Wet is Wet

The Weather people are calling it a tropical depression or a cyclone. The locals in the bars are calling it a typhoon. I call it damned wet. My 3 ½ hour trip from Calbayog to Manila (1;03 TO Cebu, I hour ground for plane change 1:10 to Manila) became 12 wet and wild (and a bit bouncy). It made me remember that I got to Vietnam in the rainy season, 8 days from now it will be 50 years ago. That was a muddy miserable welcome. I am sure that my sons SCUBA trip 3 weeks ago and my last trip on the ferry from Cebu to Samar would NOT have been so great this weekend.

I am not complaining as I am now in a dry hotel room and there are lots of people in the second story of their house or on the roof because the water is so deep. I suppose one would have to be a bit ignorant no to understand that an archipelago situated between the Pacific Ocean and the South China sea on the pacific typhoon track might have weather that some call bizarre.

Portions of Manilla are below sea level. I am on the 11th floor and as I look at the weather map I am grateful. In fact looking at that map (and being on the 11th floor), I may sleep under the bed rather on top of it. I do not take lightly the plight of the millions of people that do not share the luxuries I am blessed with.

There is another aspect to the wet here even when it is not raining. HUMIDITY. For the second time in 4 months I have some fluid in my lungs, hence the trip to the doctor mentioned in a previous ‘blog’. When I went to the third doctor 2 days ago he asked me where I was from. When I said Arizona he smiled and asked what part. I said the Valley of the Sun, Tempe to be exact and he said he had a brother-in-law in Chandler (neighbors). He also talked about how much hotter it is there than here in the Philippines.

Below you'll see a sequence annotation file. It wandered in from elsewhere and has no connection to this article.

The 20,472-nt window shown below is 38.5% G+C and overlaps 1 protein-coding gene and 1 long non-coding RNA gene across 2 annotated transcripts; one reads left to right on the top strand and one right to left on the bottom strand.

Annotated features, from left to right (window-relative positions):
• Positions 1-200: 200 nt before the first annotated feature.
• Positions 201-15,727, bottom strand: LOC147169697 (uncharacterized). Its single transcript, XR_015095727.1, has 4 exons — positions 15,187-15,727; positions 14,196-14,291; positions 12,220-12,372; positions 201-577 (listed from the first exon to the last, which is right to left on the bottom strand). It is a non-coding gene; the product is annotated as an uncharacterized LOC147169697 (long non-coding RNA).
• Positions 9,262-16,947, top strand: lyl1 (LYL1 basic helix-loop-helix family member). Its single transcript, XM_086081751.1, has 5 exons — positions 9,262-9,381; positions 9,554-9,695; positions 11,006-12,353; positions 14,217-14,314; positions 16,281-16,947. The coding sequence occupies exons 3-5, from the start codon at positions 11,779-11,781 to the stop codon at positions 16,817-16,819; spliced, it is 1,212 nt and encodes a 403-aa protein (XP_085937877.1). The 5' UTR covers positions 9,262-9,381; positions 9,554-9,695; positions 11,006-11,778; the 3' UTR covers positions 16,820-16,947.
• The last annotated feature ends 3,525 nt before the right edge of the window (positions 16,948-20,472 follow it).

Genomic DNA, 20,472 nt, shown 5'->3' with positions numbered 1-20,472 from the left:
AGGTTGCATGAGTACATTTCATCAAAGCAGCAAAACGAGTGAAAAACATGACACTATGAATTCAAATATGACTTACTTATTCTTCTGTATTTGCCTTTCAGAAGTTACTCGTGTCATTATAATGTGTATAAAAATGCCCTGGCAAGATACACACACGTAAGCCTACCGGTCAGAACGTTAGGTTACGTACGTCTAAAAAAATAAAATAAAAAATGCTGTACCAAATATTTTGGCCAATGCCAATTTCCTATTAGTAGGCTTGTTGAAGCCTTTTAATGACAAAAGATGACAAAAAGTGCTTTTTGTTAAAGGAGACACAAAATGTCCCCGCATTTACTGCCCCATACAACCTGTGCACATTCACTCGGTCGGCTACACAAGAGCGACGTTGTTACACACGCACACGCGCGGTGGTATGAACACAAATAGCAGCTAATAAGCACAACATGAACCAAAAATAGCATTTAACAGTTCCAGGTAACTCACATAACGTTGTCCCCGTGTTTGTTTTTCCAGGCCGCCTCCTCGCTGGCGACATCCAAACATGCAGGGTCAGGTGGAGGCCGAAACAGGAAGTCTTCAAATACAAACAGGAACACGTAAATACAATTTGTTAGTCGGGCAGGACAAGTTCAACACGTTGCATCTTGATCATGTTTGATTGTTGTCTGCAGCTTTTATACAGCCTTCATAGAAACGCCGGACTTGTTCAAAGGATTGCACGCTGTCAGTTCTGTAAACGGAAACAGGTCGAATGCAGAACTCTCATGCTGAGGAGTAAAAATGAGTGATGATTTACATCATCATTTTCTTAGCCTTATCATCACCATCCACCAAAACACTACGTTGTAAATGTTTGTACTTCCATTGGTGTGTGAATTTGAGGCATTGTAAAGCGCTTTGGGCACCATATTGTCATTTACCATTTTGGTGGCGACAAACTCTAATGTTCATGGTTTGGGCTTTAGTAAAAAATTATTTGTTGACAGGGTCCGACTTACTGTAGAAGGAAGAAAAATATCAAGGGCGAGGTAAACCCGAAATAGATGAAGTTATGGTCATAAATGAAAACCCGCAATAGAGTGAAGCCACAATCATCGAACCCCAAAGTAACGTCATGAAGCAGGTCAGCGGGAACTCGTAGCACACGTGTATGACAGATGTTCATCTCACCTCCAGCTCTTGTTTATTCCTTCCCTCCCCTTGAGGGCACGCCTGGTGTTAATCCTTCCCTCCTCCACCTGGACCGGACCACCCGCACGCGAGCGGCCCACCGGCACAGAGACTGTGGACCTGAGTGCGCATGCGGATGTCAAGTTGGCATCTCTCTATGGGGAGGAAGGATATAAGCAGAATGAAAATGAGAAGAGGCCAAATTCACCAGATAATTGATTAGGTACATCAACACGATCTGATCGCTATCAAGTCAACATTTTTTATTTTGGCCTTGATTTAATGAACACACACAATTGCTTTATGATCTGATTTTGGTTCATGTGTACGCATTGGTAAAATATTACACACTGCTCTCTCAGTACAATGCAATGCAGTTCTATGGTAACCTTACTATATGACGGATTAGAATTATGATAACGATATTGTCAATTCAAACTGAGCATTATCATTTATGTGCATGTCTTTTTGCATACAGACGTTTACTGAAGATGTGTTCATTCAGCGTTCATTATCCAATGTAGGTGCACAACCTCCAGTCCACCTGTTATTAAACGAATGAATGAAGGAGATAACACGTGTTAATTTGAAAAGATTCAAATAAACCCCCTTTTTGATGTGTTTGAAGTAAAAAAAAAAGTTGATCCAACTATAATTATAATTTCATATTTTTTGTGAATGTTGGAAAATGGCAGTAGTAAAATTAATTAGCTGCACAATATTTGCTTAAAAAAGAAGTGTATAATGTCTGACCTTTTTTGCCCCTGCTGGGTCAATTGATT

Then he said, “and much dryer”. He further discussed the problem people from dry climates have adjusting to the humidity, not just because the “wet bulb” factor makes it seem hotter than it is, but because the lungs have trouble adjusting to getting rid of the moisture that comes in with the air. It made me curious so I looked up the difference for August. In the valley it is 23%. In Manila where I am this week it is 73%. It speaks for itself. It may not be as hot here but the weather is oppressive and when you add all the diesel smoke it is deadly.

As I head for Vietnam and Cambodia it will still be the rainy season but hopefully not on the same Typhoon track.

That being said, I am still in Southeast Asia and it is the rainy season and WET is WET.

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About asiadiver

Love to travel, love southeast Asia and the people and cultures (and food) SCUBA is a passion but more difficult as I get older so photography and writing have become most important. I have learned more talking with other travelers in local bars in Hong Kong or Bangkok or sharing a tuk tuk than I did in all my years in university. Not a man of the world but an average Joe just being observant, polite and listening.
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